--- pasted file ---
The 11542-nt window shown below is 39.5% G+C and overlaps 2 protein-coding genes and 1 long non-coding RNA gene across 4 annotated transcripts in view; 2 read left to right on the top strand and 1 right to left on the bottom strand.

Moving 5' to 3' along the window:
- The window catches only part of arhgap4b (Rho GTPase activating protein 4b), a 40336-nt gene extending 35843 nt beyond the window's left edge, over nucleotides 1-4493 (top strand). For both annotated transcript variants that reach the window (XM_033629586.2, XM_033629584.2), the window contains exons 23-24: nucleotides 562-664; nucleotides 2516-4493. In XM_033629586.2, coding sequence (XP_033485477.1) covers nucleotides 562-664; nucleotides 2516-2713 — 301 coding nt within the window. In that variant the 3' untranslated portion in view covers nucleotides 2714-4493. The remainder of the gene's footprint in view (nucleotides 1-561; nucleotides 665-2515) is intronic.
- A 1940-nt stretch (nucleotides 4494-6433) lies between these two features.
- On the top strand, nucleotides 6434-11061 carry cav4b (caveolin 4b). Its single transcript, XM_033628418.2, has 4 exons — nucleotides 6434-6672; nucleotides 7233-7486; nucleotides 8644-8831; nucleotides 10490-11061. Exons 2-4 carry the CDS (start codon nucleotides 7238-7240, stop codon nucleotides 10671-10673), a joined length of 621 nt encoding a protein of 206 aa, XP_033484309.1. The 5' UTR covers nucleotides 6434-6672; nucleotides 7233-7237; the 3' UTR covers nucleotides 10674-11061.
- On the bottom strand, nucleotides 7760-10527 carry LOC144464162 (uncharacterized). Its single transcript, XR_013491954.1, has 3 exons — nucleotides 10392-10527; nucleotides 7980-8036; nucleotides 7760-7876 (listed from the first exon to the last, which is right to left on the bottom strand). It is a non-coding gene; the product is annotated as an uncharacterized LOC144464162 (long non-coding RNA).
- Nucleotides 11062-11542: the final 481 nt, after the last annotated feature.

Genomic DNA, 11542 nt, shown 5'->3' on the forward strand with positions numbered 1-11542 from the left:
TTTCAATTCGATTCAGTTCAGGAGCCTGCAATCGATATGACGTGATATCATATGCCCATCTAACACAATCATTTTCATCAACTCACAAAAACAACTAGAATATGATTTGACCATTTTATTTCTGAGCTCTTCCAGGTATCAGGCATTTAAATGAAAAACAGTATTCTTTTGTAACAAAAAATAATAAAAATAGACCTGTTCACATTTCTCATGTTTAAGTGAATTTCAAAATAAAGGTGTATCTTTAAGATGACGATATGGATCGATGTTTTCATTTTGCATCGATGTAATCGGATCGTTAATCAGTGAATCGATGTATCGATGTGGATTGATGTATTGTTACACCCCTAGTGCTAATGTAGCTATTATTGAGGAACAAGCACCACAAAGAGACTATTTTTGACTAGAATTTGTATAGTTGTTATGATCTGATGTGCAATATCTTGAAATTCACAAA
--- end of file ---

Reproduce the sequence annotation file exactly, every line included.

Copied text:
The 11542-nt window shown below is 39.5% G+C and overlaps 2 protein-coding genes and 1 long non-coding RNA gene across 4 annotated transcripts in view; 2 read left to right on the top strand and 1 right to left on the bottom strand.

Moving 5' to 3' along the window:
- The window catches only part of arhgap4b (Rho GTPase activating protein 4b), a 40336-nt gene extending 35843 nt beyond the window's left edge, over nucleotides 1-4493 (top strand). For both annotated transcript variants that reach the window (XM_033629586.2, XM_033629584.2), the window contains exons 23-24: nucleotides 562-664; nucleotides 2516-4493. In XM_033629586.2, coding sequence (XP_033485477.1) covers nucleotides 562-664; nucleotides 2516-2713 — 301 coding nt within the window. In that variant the 3' untranslated portion in view covers nucleotides 2714-4493. The remainder of the gene's footprint in view (nucleotides 1-561; nucleotides 665-2515) is intronic.
- A 1940-nt stretch (nucleotides 4494-6433) lies between these two features.
- On the top strand, nucleotides 6434-11061 carry cav4b (caveolin 4b). Its single transcript, XM_033628418.2, has 4 exons — nucleotides 6434-6672; nucleotides 7233-7486; nucleotides 8644-8831; nucleotides 10490-11061. Exons 2-4 carry the CDS (start codon nucleotides 7238-7240, stop codon nucleotides 10671-10673), a joined length of 621 nt encoding a protein of 206 aa, XP_033484309.1. The 5' UTR covers nucleotides 6434-6672; nucleotides 7233-7237; the 3' UTR covers nucleotides 10674-11061.
- On the bottom strand, nucleotides 7760-10527 carry LOC144464162 (uncharacterized). Its single transcript, XR_013491954.1, has 3 exons — nucleotides 10392-10527; nucleotides 7980-8036; nucleotides 7760-7876 (listed from the first exon to the last, which is right to left on the bottom strand). It is a non-coding gene; the product is annotated as an uncharacterized LOC144464162 (long non-coding RNA).
- Nucleotides 11062-11542: the final 481 nt, after the last annotated feature.

Genomic DNA, 11542 nt, shown 5'->3' on the forward strand with positions numbered 1-11542 from the left:
TTTCAATTCGATTCAGTTCAGGAGCCTGCAATCGATATGACGTGATATCATATGCCCATCTAACACAATCATTTTCATCAACTCACAAAAACAACTAGAATATGATTTGACCATTTTATTTCTGAGCTCTTCCAGGTATCAGGCATTTAAATGAAAAACAGTATTCTTTTGTAACAAAAAATAATAAAAATAGACCTGTTCACATTTCTCATGTTTAAGTGAATTTCAAAATAAAGGTGTATCTTTAAGATGACGATATGGATCGATGTTTTCATTTTGCATCGATGTAATCGGATCGTTAATCAGTGAATCGATGTATCGATGTGGATTGATGTATTGTTACACCCCTAGTGCTAATGTAGCTATTATTGAGGAACAAGCACCACAAAGAGACTATTTTTGACTAGAATTTGTATAGTTGTTATGATCTGATGTGCAATATCTTGAAATTCACAAA